Small and quiet rural service centre in the Riverina
Finley is a quiet Riverina town which acts as an important service centre for the Berriquin Irrigation Area that surrounds it. The district supplies wool, wheat, fat lambs, rice, dairy products, vegetables, cereals, canola, cattle and pigs to the Sydney and Melbourne markets. The visitor will find the Finley Railway Museum genuinely interesting and the local parks, particularly those beside the lakes and lagoons, are ideal for travellers wanting to stop for a picnic.
Finley, which is 107 metres above sea level, is located 659 south-west of Sydney via the Hume, Sturt and Newell Highways and 295 km north of Melbourne via Shepparton and Tocumwal.^ TOP
Origin of Name
It is claimed that the local Wiradjuri Aborigines called the area "Carawatha" meaning "place of pines" but when a settlement was established it was named Finley after Surveyor F.G. Finley who surveyed 1.2 million hectares of the area in the 1870s.^ TOP
Things to See and Do
Finley Lake and Mulwala Canal
The main street of Finley crosses the hugely important Mulwala Canal which, at 155 km, is the longest irrigation channel in Australia. The town was created when the surrounding area was properly irrigated and so it is not surprising that at the northern end of town there is a Wheels of Prosperity display, with a waterwheel as a symbol of water's importance to the town and district. The landscaped foreshores of artificially constructed Finley Lake are a monument to its conversion from a swamp. Finley Lake is ideal for picnics or barbecue. There is also a wharf, a boat ramp, a pool, a gardens area and children's play facilities.
Mary Lawson Wayside Rest and Historical Museum
Mary Lawson Wayside Rest, at the south end of town, also has playground equipment, toilets and picnic facilities. Nearby is a log cabin replica of a pioneer home run by the historical society with a display of local historical material, including antiquated pumping equipment and machinery. Nearby is the Finley Historical Museum which documents the history of the local area with photos and vintage machinery. If the museum has to be opened tel: (03) 5883 1374 or (03) 5883 1907.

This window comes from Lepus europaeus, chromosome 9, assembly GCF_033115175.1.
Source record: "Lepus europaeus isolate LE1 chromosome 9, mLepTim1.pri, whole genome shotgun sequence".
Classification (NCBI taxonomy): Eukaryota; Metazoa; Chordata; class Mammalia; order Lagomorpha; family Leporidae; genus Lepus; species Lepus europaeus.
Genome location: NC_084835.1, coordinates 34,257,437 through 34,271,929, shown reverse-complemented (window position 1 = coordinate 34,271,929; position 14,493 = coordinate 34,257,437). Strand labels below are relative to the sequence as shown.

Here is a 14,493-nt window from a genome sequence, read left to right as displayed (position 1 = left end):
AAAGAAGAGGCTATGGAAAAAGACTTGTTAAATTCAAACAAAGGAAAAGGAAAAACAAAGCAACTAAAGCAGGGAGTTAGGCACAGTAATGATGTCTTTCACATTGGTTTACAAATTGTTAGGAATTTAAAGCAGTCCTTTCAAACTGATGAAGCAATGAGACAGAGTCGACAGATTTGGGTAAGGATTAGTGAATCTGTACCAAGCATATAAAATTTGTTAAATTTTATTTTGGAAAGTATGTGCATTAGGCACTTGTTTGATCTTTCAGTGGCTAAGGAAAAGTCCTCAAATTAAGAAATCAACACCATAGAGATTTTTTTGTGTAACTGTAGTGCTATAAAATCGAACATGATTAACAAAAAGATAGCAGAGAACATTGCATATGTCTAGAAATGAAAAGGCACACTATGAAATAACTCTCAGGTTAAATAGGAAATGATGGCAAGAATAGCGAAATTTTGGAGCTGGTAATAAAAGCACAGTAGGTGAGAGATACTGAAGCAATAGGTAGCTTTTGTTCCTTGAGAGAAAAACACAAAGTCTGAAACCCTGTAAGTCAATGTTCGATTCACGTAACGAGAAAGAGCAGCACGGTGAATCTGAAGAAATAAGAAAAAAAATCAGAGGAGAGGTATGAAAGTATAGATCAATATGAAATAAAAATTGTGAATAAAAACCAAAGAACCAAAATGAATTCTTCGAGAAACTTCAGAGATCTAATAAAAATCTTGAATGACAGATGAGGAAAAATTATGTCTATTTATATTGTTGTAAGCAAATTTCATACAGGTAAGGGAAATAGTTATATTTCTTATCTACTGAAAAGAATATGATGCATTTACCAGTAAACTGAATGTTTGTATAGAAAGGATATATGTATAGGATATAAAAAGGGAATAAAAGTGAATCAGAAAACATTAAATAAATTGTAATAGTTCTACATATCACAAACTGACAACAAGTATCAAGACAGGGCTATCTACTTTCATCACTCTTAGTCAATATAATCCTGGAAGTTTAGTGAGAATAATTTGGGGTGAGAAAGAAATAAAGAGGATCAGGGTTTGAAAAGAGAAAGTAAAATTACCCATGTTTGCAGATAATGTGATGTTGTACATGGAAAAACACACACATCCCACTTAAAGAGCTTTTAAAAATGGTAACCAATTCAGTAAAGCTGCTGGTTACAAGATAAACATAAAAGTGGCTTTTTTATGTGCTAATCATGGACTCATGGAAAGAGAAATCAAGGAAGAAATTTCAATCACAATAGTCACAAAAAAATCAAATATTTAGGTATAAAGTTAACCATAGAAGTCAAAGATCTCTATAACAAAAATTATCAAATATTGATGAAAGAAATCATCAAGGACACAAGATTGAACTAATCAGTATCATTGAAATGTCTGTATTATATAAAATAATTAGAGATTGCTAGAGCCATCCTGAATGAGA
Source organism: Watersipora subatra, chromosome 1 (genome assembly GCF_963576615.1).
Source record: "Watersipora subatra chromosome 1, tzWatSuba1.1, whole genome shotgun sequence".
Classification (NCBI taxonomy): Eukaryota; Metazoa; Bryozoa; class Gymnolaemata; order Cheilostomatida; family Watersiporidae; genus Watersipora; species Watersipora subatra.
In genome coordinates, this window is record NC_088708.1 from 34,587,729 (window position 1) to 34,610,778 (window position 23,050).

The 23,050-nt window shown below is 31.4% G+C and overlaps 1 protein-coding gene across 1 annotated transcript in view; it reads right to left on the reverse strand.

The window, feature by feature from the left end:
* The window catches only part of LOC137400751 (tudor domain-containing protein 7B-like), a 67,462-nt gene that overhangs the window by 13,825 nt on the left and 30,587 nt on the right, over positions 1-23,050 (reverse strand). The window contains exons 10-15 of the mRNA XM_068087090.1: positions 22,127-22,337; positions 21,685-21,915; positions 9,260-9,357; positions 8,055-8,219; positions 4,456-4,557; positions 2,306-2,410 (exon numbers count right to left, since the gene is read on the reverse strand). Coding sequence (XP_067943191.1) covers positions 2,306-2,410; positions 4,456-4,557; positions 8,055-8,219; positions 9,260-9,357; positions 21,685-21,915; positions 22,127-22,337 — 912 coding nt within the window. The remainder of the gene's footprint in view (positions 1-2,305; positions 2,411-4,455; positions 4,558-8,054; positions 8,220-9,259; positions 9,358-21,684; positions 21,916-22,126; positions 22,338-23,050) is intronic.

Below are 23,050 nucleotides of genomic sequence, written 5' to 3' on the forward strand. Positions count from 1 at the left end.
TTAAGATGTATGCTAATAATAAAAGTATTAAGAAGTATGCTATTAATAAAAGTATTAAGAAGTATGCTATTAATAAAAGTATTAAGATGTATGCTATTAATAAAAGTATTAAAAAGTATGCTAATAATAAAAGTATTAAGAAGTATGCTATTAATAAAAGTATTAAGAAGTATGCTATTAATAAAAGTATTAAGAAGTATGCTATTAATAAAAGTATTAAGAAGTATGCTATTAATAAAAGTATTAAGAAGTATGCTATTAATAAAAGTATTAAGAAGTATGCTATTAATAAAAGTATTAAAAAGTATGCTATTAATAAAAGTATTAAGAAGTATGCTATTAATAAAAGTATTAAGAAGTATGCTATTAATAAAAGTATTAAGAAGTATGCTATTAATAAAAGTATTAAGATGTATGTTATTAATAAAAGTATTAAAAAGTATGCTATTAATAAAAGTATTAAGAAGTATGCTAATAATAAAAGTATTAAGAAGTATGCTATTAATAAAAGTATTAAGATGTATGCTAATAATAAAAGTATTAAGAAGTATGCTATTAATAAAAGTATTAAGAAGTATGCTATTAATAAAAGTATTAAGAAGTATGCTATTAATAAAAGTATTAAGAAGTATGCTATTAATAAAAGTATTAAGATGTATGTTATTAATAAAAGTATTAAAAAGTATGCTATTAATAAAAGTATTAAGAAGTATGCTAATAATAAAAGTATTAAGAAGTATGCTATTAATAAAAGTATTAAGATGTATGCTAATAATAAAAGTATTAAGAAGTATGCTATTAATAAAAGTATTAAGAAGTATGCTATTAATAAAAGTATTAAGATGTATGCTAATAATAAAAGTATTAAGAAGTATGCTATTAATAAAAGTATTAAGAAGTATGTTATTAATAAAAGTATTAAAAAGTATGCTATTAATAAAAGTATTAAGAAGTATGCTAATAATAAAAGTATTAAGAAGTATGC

Finley Railway Museum
If you are interested in railway history this museum, created by volunteers, has an extensive display of memorabilia. It is located on Endeavour Street and for opening times check (03) 5883 1188. "Finley Railway Precinct is of state significance as a rare and highly intact pioneer railway station precinct that has the ability to demonstrate the history and design of the first pioneer branch lines in NSW and the change from British to American railway construction techniques during the 1890s. The site is historically significant for its ability to demonstrate the NSW Government’s ambitious programme to open up the agricultural regions of the state to commerce and communication in the late 19th century and the intense competition between states for trade." There is a very detailed explanation of the history of the railway station (of which that quote is a small section) at http://www.environment.nsw.gov.au/heritageapp/ViewHeritageItemDetails.aspx?ID=4801283.
* Prior to the arrival of Europeans the Wiradjuri Aborigines lived in the area and called it "Carawatha" which reputedly meant "place of pines".
* Squatters from the Port Phillip district moved north into the area in the early 1840s The town grew on land which had been leased to the whaling entrepreneur, Benjamin Boyd, for his 'Tuppal' station.
* The first building on the future town site was a shepherd's dwelling known as the Murray Hut. It was located between Jerilderie and Tocumwal at the junction of two stock routes adjacent a swamp which has been turned into Finley Lake.
* The surveyor F.G. Finley, who gave his name to the town, surveyed 1.2 million ha of the Riverina in the 1870s.
* The local post office, known originally as Murray Hut, was opened in 1881.
* Wheat cultivation developed in the district but the rainfall was low and unreliable.
* The Post Office changed its name to Finley in 1893.
* The railway reached the town on 16 September, 1898 and a timber railway station is built.
* In 1910 the government purchased 55,000 acres (22,258 ha) of Tuppal station and financially supported 127 new farming families.
* By 1921 census there were over a thousand people in the district.
* The district was adversely affected when a drought struck in 1927 followed shortly afterwards by The Great Depression.
* The construction of the Berriquin Irrigation Area, of which the Mulwala Canal was a vital component, began in 1935.
* In 1941 grain silos were built beside the railway line to meet the demand from the local grain growers.
* After World War II the district prospered. Irrigation became reliable and the town was strategically located at the junction of the Newell and Riverina Highways.
* The last train to Finley ran in 1987.^ TOP
The closest Visitor Centre is the Tocumwal Visitor Information Centre, 2-4 Deniliquin Road, Tocumwal, tel: (03) 5874 2517. There is useful information at the Finley Railway Precinct.^ TOP
There is a useful local website. Check out http://www.Finley.org.au.^ TOP